Out since April 24 with a hamstring injury followed by multiple setbacks, Yasiel Puig is now on the verge of rejoining the Dodgers.
Puig went 2-for-4 with a double off the wall in a minor-league rehab game Thursday at Single-A and George Alfano of MLB.com reports that he “hopes to be back with the Dodgers this weekend.”
Puig specifically mentioned wanting to come off the disabled list for Saturday’s game, but added that it’s not his decision and it’s possible the Dodgers will want to play things a little safe to avoid another setback.
Also of note: Puig revealed that his hamstring is still “not 100 percent now, but it felt comfortable.”
From J.P. Hoornstra of the LA Daily News …
Dodgers outfielder Yasiel Puig is going out on a second minor-league rehabilitation stint Thursday with Single-A Rancho Cucamonga. The Quakes are scheduled to begin a seven-game road trip through Lancaster (Thursday-Sunday) and Modesto (Monday-Wednesday).
Dodgers manager Don Mattingly said Puig should be able to return to the active major league roster sometime next week if he’s able to avoid further setbacks. Puig first began a rehab assignment on May 7, but he reaggravated his left hamstring a day later and got shut down for over three weeks. He hasn’t played in a game for Los Angeles since April 24.
Puig’s return creates some issues with Andre Ethier, Joc Pederson, and Alex Guerrero all playing well. But that is a good problem to have, and injuries and production levels usually sort these things out.
Puig, 24, was batting .279/.380/.465 through his first 50 plate appearances this season.
Another day, another injured Dodgers outfielder. This time it’s Scott Van Slyke, who’s been placed on the disabled list with a back injury.
Van Slyke has been pushed into extended action by injuries to Carl Crawford and Yasiel Puig, hitting .264 with two homers and a .715 OPS in 34 games. He was fantastic in a part-time role last season, hitting .297 with 11 homers and a .910 OPS in 246 plate appearances.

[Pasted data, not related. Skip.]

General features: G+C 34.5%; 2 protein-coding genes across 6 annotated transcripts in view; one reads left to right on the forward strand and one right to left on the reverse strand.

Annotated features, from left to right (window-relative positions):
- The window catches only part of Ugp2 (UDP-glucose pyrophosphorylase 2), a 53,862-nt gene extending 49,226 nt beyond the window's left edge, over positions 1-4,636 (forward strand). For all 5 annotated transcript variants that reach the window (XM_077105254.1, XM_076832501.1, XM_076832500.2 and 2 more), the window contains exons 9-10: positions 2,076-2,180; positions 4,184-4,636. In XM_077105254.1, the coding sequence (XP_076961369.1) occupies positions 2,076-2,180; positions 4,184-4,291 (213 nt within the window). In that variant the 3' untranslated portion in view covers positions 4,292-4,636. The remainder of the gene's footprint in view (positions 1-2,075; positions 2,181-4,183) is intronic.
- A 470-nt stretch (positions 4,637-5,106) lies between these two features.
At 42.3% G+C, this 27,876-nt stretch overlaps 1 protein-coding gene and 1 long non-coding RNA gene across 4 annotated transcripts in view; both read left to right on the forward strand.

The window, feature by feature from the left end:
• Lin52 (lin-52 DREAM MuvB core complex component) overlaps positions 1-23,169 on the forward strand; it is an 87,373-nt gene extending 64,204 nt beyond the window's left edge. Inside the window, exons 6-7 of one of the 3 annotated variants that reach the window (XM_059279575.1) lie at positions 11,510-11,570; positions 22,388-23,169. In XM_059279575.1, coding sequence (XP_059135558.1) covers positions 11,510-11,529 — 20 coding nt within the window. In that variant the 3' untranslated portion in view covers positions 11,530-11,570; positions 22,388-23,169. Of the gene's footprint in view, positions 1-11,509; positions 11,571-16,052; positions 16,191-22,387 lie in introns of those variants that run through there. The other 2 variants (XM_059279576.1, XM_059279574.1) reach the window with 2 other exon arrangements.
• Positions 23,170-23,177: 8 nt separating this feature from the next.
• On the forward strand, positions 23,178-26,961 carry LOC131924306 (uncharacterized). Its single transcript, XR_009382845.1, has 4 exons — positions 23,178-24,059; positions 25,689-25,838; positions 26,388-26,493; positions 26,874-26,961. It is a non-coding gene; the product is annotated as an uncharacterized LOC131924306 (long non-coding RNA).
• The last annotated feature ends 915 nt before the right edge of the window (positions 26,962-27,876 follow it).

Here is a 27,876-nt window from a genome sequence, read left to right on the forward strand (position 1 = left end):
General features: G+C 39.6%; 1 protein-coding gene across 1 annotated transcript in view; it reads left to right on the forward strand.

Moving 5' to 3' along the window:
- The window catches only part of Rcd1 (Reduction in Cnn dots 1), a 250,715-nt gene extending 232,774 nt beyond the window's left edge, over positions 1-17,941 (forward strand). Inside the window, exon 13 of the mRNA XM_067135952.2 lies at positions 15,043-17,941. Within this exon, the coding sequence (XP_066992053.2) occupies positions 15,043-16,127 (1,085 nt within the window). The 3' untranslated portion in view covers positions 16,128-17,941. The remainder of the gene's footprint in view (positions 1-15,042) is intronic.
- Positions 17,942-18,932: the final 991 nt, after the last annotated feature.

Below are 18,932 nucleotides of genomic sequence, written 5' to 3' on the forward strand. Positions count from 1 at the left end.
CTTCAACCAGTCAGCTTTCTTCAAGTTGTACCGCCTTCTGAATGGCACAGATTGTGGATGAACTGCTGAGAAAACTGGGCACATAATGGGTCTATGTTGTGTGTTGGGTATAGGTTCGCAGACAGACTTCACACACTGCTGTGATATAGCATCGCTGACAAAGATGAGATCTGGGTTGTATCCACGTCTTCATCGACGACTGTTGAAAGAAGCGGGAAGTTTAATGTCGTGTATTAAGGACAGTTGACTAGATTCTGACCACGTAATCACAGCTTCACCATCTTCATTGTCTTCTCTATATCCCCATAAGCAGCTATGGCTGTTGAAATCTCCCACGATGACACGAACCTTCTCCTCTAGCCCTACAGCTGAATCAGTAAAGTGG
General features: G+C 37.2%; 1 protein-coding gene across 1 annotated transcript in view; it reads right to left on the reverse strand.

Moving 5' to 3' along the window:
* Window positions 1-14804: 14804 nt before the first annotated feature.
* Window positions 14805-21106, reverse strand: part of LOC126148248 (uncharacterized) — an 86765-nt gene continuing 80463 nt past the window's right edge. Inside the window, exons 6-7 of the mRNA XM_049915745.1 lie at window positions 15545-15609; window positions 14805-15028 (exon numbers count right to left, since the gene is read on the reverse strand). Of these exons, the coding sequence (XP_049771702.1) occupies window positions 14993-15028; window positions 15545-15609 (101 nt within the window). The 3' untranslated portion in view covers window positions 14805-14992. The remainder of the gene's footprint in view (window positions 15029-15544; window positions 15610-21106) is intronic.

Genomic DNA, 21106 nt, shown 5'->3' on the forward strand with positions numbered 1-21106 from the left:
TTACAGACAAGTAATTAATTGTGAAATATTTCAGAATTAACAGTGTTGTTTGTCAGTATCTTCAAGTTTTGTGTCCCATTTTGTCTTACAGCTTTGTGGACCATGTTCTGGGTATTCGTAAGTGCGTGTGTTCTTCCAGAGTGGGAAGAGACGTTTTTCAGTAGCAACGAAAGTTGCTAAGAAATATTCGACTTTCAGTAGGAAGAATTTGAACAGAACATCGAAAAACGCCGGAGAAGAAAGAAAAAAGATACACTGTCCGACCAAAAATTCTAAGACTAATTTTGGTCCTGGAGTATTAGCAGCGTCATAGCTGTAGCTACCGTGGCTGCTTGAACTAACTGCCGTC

Chris Heisey replaced Van Slyke on the roster and will compete with Alex Guerrero for playing time alongside Joc Pederson and Andre Ethier in the banged-up outfield.
Yasiel Puig’s first attempt at a minor league rehab assignment was halted about a month ago due to a setback with his left hamstring strain, but he’s starting to ramp things up again.
Dodgers manager Don Mattingly told Ken Gurnick of MLB.com that Puig was able to run at nearly 100 percent Monday at the team’s Camelback Ranch complex in Arizona. While Mattingly wouldn’t provide a timeline for his return, Puig hinted via his Twitter account this afternoon that another minor league rehab assignment likely isn’t far off.
Puig, who has been out since April 24, was hitting .279 (12-for-43) with two home runs and four RBI over his first 11 games prior to the injury. The Dodgers’ depth has been tested with Carl Crawford also sidelined, but players like Andre Ethier, Alex Guerrero, and Scott Van Slyke have done a nice job filling in.
Reds reliever Tony Cingrani hit Bryce Harper in the back with a fastball in the seventh inning of Friday night’s game against the Nationals. Here’s the video. Putting Harper on first base meant that the tying run was only 270 feet away from home plate, so it’s difficult to see Cingrani wanting to hit Harper on purpose in that situation.
As Harper was hit square in the back, he took his time getting to first base. Per MLB.com’s Mark Sheldon, first baseman Joey Votto was not happy about the way Harper handled the situation, for some reason. He was 0-for-3 to that point, so it wasn’t like he gawked at a home run.
Cingrani wasn’t happy about Harper, either.
Harper is still only 22 years old, but he’s in his fourth year in the majors and has unquestionably been the best player in baseball so far this season. For whatever reason, some players like Harper — as well as Yasiel Puig and Carlos Gomez — become lightning rods with which older players use to make points about the unwritten rules.
Grant Brisbee wrote a terrific column about baseball’s unwritten rules at SB Nation recently, which certainly has relevance here.